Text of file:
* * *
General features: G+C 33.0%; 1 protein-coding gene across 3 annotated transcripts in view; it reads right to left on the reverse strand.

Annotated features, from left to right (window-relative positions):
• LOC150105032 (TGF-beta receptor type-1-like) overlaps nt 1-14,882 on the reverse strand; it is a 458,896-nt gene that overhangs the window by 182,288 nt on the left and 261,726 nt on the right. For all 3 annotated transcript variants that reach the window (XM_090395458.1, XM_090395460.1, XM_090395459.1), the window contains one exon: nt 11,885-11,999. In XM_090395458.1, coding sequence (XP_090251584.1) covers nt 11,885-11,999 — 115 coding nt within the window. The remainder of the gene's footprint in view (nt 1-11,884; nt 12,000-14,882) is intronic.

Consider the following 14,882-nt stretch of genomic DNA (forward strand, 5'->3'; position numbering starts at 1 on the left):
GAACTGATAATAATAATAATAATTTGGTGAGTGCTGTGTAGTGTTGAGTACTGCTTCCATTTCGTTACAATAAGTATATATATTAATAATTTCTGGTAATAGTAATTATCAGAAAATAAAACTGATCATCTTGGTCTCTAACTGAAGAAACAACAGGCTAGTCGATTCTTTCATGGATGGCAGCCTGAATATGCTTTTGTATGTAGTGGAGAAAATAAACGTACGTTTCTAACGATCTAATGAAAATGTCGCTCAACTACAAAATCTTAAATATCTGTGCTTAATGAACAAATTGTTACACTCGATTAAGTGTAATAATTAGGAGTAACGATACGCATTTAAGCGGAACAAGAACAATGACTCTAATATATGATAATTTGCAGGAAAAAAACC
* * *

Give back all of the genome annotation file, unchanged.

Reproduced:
General features: G+C 33.0%; 1 protein-coding gene across 3 annotated transcripts in view; it reads right to left on the reverse strand.

Annotated features, from left to right (window-relative positions):
• LOC150105032 (TGF-beta receptor type-1-like) overlaps nt 1-14,882 on the reverse strand; it is a 458,896-nt gene that overhangs the window by 182,288 nt on the left and 261,726 nt on the right. For all 3 annotated transcript variants that reach the window (XM_090395458.1, XM_090395460.1, XM_090395459.1), the window contains one exon: nt 11,885-11,999. In XM_090395458.1, coding sequence (XP_090251584.1) covers nt 11,885-11,999 — 115 coding nt within the window. The remainder of the gene's footprint in view (nt 1-11,884; nt 12,000-14,882) is intronic.

Consider the following 14,882-nt stretch of genomic DNA (forward strand, 5'->3'; position numbering starts at 1 on the left):
GAACTGATAATAATAATAATAATTTGGTGAGTGCTGTGTAGTGTTGAGTACTGCTTCCATTTCGTTACAATAAGTATATATATTAATAATTTCTGGTAATAGTAATTATCAGAAAATAAAACTGATCATCTTGGTCTCTAACTGAAGAAACAACAGGCTAGTCGATTCTTTCATGGATGGCAGCCTGAATATGCTTTTGTATGTAGTGGAGAAAATAAACGTACGTTTCTAACGATCTAATGAAAATGTCGCTCAACTACAAAATCTTAAATATCTGTGCTTAATGAACAAATTGTTACACTCGATTAAGTGTAATAATTAGGAGTAACGATACGCATTTAAGCGGAACAAGAACAATGACTCTAATATATGATAATTTGCAGGAAAAAAACC